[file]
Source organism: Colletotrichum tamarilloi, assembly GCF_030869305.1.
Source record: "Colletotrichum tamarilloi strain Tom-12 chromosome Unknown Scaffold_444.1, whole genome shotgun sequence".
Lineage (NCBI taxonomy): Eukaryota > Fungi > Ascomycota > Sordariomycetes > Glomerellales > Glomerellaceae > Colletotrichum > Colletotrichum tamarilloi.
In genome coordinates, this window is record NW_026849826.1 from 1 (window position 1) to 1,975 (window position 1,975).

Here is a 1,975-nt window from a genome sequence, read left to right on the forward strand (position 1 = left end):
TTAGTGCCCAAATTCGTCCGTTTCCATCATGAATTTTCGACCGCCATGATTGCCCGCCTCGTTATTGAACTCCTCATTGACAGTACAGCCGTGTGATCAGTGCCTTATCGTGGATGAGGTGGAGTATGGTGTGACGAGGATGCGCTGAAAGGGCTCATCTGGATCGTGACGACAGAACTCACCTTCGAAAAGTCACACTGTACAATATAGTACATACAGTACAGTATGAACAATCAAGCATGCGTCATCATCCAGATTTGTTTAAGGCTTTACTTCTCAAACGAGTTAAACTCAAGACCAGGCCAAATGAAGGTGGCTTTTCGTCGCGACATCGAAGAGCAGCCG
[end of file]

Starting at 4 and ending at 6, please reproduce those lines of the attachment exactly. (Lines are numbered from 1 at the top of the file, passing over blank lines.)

In genome coordinates, this window is record NW_026849826.1 from 1 (window position 1) to 1,975 (window position 1,975).

Here is a 1,975-nt window from a genome sequence, read left to right on the forward strand (position 1 = left end):
TTAGTGCCCAAATTCGTCCGTTTCCATCATGAATTTTCGACCGCCATGATTGCCCGCCTCGTTATTGAACTCCTCATTGACAGTACAGCCGTGTGATCAGTGCCTTATCGTGGATGAGGTGGAGTATGGTGTGACGAGGATGCGCTGAAAGGGCTCATCTGGATCGTGACGACAGAACTCACCTTCGAAAAGTCACACTGTACAATATAGTACATACAGTACAGTATGAACAATCAAGCATGCGTCATCATCCAGATTTGTTTAAGGCTTTACTTCTCAAACGAGTTAAACTCAAGACCAGGCCAAATGAAGGTGGCTTTTCGTCGCGACATCGAAGAGCAGCCG